“The Indian Film Industry is a bit over-the-top”. This according to me is the world’s greatest understatement. Don’t get me wrong, I am not anti the Indian Film Industry. There have been a number of Indian movies, where the directors and actors have really out-done themselves. But a majority of the movies are far, far away from reality and practicality. I can give you various examples, but you will get the point with my favourite few.
I remember a particular movie, where the hero gets shot at six or eight times. Normally, a person would die within three shots. But our protagonist manages to crawl (read walk) through a few towns, to find the heroine in order to profess his undying love for her (a bit too late in my opinion). If that is not enough, he also manages to sing a sad song (about the big bad world you know) for all his spectators (none of whom were of the opinion that six bullets can be fatal enough to call for medical attention).
Foreign locales are a hit with Indian directors. The problem arises when they don’t quite know how to use these exotic destinations. If I may have your attention: we have two lovers, both of whom are poor and are wondering just how they will sustain their love. Suddenly, the actor breaks into a song (yet again) and magically (there is no other explanation) they are transported to the Swiss Alps, when minutes ago, they were residing in a poor jhopadpatti. Not to mention that they were transported in their summer clothes, and are dancing merrily, oblivious of the freezing climate.
This is one of my personal favourites: our actor has been severely wounded. So much so, that he now looks mummified (what with all the bandages). The doctors have given their standard reply, “Ise dawaaon ki nahin, duaaon ki zaroorat hai”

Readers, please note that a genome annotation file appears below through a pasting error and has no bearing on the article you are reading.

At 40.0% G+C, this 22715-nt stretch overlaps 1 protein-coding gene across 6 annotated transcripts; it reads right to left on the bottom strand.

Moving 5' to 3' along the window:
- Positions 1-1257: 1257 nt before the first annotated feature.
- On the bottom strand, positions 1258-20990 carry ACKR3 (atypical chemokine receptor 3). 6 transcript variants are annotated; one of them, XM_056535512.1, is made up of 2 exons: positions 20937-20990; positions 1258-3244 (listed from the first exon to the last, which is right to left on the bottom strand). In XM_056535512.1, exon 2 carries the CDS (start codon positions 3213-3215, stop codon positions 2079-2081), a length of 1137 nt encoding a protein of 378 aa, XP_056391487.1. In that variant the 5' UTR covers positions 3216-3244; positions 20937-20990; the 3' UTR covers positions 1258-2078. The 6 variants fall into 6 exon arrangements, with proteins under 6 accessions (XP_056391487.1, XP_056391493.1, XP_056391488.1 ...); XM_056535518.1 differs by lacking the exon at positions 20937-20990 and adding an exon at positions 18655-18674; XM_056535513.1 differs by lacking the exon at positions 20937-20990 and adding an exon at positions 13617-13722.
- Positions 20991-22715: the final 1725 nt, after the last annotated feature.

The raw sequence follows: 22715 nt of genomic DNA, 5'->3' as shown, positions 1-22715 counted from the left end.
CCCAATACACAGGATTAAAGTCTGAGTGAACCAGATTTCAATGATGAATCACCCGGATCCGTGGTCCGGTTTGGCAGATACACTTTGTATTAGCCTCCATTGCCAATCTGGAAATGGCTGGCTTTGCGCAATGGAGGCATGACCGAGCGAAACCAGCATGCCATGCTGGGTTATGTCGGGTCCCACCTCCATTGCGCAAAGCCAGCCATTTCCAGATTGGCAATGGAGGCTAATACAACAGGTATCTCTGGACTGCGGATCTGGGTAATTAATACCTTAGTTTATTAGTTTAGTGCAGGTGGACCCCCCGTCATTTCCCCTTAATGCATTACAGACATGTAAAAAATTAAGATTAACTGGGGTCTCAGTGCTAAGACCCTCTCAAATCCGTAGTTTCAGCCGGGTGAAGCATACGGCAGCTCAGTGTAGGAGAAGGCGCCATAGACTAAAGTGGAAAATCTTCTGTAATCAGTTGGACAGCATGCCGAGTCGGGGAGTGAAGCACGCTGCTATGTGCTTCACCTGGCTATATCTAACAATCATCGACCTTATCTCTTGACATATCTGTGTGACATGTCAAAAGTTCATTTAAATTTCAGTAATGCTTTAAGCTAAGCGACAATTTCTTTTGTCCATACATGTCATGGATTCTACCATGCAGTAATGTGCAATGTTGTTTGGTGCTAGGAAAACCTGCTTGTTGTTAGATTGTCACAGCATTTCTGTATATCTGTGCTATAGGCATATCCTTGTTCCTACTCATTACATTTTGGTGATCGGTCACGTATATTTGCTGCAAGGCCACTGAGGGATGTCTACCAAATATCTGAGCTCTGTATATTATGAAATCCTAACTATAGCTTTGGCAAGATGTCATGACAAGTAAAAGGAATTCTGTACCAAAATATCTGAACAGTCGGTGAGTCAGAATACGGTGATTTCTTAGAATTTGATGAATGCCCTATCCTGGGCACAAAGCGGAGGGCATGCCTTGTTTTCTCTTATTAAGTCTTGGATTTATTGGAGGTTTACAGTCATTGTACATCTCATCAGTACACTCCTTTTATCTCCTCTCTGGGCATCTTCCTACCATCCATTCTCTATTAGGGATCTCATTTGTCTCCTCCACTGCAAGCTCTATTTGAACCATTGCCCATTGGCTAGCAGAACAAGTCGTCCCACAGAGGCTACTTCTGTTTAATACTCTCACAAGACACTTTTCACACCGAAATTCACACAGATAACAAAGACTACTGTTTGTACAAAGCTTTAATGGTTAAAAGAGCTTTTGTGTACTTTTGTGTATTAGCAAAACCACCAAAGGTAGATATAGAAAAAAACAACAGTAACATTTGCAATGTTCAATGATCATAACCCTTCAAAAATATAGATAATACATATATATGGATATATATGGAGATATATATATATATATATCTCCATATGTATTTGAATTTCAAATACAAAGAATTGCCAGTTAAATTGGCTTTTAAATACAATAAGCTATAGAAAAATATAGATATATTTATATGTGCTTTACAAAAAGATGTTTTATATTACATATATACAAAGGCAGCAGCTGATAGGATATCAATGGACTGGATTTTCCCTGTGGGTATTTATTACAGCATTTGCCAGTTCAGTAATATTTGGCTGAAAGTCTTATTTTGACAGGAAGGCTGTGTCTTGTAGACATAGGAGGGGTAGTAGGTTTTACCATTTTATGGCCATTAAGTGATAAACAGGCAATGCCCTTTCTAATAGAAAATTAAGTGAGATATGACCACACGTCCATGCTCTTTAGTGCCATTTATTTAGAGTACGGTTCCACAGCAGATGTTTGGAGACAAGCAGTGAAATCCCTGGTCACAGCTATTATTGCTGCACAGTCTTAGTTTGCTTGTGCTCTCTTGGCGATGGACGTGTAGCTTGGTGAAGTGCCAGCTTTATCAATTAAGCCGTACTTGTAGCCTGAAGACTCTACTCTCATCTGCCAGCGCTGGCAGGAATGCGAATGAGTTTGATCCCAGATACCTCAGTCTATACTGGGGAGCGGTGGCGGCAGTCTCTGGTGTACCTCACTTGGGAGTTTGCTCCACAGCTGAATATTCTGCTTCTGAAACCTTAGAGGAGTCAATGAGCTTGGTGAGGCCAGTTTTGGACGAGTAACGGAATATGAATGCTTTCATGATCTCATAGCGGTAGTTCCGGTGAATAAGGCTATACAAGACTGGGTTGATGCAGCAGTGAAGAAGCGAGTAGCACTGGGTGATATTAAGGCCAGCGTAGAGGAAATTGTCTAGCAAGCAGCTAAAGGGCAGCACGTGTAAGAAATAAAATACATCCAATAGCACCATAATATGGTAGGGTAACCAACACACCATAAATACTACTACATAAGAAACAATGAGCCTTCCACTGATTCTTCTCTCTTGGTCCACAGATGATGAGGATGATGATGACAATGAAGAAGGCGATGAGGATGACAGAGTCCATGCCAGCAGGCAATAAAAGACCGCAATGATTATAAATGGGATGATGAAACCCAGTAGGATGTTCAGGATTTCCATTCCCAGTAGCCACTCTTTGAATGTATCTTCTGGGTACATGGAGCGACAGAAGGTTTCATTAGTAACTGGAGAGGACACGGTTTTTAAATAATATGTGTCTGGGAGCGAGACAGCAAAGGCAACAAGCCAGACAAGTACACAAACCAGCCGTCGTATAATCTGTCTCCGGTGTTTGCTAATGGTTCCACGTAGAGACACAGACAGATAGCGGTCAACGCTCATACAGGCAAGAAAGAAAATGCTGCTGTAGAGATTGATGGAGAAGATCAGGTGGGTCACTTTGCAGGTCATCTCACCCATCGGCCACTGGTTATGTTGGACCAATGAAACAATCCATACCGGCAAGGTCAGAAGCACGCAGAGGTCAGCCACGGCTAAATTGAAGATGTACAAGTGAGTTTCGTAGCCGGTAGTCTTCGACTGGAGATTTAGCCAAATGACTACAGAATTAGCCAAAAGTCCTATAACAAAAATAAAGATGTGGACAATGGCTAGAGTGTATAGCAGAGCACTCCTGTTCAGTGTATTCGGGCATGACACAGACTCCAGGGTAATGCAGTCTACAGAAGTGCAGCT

(Only prayers and not medicines can save him). With that kind of a statement, you wouldn’t expect him to fight off five hefty goons and emerge victorious, would you? Well, that only tells us that we must never ever underestimate the Indian actors. Because even when they are on their death beds, they will have enough energy to fight people twice their size.
Do you guys believe in doosra janam (rebirth to be precise)? Well, our directors truly believe in it, and show case it in the most bizarre manner ever! The cruel villain kills the hero and heroine in order to separate them. But that is not the end of his ordeal. The heroine is born again, this time as a human snake. Snake? Are you kidding me? She decides to bite him (through which she will inject her poison and seek revenge.*evil laughter*). How very ‘normal’ of her.
Even as you laugh reading these examples (or not), there is something to ponder over here. Indians, by and large, live in a world of make-believe. In order to escape the realties of our lives, we seek refuge in these movies. When the couple gets transported to the Swiss Alps, somewhere deep down, we hope that one day it would be us holidaying there (not necessarily dancing though). Where being over-the-top is concerned, our directors will say, that they make movies that have mass appeal. So if re-birth of a woman as a human snake sells, so be it. Most of us consider ourselves way too “sophisticated” to watch such movies. But the reality is, that these movies are not made for us *sob sob*. They are made for the millions residing in villages and small towns.
Despite being unrealistic, Indian movies have a feel-good factor attached to them. The hero always wins in the end and along with the heroine lives happily ever after. An old lady may be blind from birth, but one visit to the temple, returns her aankhon ki roshni. Brothers separated at the Kumbh Mela, reunite after twenty five long years. Sigh, if only life was this perfect.
[Image Source: http://www.sheares.nus.edu.sg/shout/wp-content/uploads/2007/10/img_0039.JPG]